Four Asian Tigers Flag. | Photo Credit: La Francophonie/ Reddit

The Four Asian Tigers myth debunked

The rise of the Four Asian Tigers created a group of elite and wealthy nations in a region that previously struggled with development after World War Two. But was their rise really due to policy advantage?

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The story of the four Asian Tigers is well known today: beginning from positions of relative disadvantage, these countries proceeded to overcome challenges against all odds and develop to a point of disproportionate economic significance. Their level of development was so great that they simply shrugged off global financial crises and emerged relatively unscathed. These economies, namely Singapore, Hong Kong, Taiwan, and South Korea, and their growth, has been heralded as the emergence of Asia as a global economic power. Consequently, this spawned discussions as to why these economies grew so rapidly. The most notable ones are, Prime Minister Lee Kuan Yew’s argument that Asian values are to be credited as well as the World Bank’s report crediting the neo-liberal policies such as export-oriented industrialisation, low taxes, and minimal welfare policies in these states. 

All of these arguments, in some way, accept that the four Asian Tigers began as disadvantaged states, with minimal land and limited resources.

However, this assumption may not be the case. While minimal land tends to mean less capital to work with and fewer resources mean a greater need for imports per person, it also means that the total amount needed to import is less as a whole. The key factor to explain this would be the concept of market saturation. Every good has natural consumption levels limited by population size and income before it becomes diffused, or saturated. Lower populations and smaller size, therefore, results in lower bounds and less need for imports. The fiscal health of these states, therefore, can be explained by the fact that they never have to import much for their citizens. Additionally, because exports are directed towards an ever-expanding world market, they can export much more than proportionate to their size.  In fact, many of the Asian Tigers seized upon this. Rather than having to focus on developing new infrastructure for developing the rural sector on a massive scale, they simply capitalised on the existing infrastructure set up for exports. Singapore repurposed a British Navy harbour on its southern coast alongside adjacent docks to form Keppel Harbour, and South Korea made use of an existing harbour at Busan for exports to Southeast Asia, Japan, and the United States.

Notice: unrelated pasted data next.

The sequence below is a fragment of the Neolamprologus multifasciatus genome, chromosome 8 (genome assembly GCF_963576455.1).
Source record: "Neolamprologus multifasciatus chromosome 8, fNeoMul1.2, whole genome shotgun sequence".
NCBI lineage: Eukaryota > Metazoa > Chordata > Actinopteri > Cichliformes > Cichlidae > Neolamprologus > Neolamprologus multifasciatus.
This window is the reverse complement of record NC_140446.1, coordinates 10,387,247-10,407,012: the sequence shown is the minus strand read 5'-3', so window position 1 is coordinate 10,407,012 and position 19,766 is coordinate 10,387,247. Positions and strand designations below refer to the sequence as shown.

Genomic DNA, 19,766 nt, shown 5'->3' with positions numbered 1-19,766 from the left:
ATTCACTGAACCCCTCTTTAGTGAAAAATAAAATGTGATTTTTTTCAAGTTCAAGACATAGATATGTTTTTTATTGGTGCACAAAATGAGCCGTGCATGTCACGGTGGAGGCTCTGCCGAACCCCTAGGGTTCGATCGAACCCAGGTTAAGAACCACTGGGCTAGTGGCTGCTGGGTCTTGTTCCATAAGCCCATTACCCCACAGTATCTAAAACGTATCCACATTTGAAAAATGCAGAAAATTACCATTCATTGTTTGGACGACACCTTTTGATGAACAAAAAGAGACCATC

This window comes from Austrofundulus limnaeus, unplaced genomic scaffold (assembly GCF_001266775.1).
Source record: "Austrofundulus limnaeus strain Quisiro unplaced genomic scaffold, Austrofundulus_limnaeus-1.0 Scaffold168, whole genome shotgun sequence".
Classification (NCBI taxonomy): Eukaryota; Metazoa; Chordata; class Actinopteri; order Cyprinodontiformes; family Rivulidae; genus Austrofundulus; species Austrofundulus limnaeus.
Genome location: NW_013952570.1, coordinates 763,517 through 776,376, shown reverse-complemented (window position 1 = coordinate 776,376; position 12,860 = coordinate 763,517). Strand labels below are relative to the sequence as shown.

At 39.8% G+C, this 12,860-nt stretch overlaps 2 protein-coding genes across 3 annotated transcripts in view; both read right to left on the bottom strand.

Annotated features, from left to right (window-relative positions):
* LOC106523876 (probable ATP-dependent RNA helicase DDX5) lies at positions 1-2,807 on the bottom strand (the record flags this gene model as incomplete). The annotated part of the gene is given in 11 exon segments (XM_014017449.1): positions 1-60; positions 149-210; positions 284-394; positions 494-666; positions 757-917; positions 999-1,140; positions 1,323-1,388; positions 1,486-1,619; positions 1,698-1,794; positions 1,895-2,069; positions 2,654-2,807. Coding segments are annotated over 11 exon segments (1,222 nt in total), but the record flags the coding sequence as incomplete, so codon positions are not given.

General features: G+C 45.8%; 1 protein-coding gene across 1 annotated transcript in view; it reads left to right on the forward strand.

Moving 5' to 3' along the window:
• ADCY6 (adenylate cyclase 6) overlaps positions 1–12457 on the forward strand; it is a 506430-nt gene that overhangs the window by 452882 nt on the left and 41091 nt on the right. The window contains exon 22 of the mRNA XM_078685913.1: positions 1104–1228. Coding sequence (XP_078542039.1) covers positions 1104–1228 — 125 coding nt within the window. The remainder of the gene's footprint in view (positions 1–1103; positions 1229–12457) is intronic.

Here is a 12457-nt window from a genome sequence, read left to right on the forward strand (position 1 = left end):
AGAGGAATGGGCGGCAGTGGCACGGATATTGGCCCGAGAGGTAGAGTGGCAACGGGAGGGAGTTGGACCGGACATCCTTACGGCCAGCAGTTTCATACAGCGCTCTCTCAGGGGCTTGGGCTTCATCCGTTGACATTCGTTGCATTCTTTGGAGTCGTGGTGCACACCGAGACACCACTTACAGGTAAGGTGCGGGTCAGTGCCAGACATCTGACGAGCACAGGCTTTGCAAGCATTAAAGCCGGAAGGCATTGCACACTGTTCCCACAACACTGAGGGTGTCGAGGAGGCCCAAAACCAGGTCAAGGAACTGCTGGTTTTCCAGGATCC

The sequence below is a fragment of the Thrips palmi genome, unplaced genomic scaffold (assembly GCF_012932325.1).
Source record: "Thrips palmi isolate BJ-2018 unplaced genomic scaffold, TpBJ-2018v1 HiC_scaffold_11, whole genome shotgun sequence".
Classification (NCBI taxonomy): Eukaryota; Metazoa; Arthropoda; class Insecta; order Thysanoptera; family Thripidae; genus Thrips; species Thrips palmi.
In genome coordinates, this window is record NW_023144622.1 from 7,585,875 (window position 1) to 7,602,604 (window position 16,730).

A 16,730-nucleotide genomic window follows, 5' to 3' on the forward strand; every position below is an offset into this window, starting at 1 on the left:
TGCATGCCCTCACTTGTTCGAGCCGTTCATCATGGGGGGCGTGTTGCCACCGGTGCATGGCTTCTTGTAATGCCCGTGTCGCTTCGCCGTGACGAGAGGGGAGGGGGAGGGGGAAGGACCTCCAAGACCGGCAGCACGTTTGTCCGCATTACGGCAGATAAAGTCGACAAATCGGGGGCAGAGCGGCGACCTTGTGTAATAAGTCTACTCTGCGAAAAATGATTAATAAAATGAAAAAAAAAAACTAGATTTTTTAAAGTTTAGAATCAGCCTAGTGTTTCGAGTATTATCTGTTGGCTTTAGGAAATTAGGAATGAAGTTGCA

While the Asian Tigers were experiencing their meteoric rise, the Tiger Cub Economies were forced to adopt reforms for their agricultural sectors to reduce their dependence on imports. In 1965, food imports accounted for a massive 19 per cent of the Philippines’ import bill. In such a position, who can blame them for wanting to reduce their deficit? To this end, Malaysia established the Federal Land Development Authority to settle rural areas and offered grants for the repurposing of land for agricultural purposes, and even still did not manage to produce enough to be self-sufficient; Indonesia instituted Bimbingan Massa (mass guidance) and Intensifikasi Massal (mass intensification) to support rice cultivation. The main point that should be understood is not that these countries were foolish for not adopting export-oriented policies, but that they could not. In contrast, the Four Asian Tigers, without significant populations to feed and therefore, trade deficits to rectify, could pursue their export-oriented industrialisation without worry.

Similar patterns were seen throughout the rest of Asia. industrialisation was not absent but was mostly focused on import substitution rather than the export-oriented industrialisation that the Tigers are famous for. Indonesia focused on modernising its oil industry, Malaysia focused on developing its automobile industry with help from Japan, and China focused on developing its agricultural industry. All of this required capital and resources, China, in particular, spent unthinkable amounts constructing dams, irrigation systems, and developing its agricultural sector.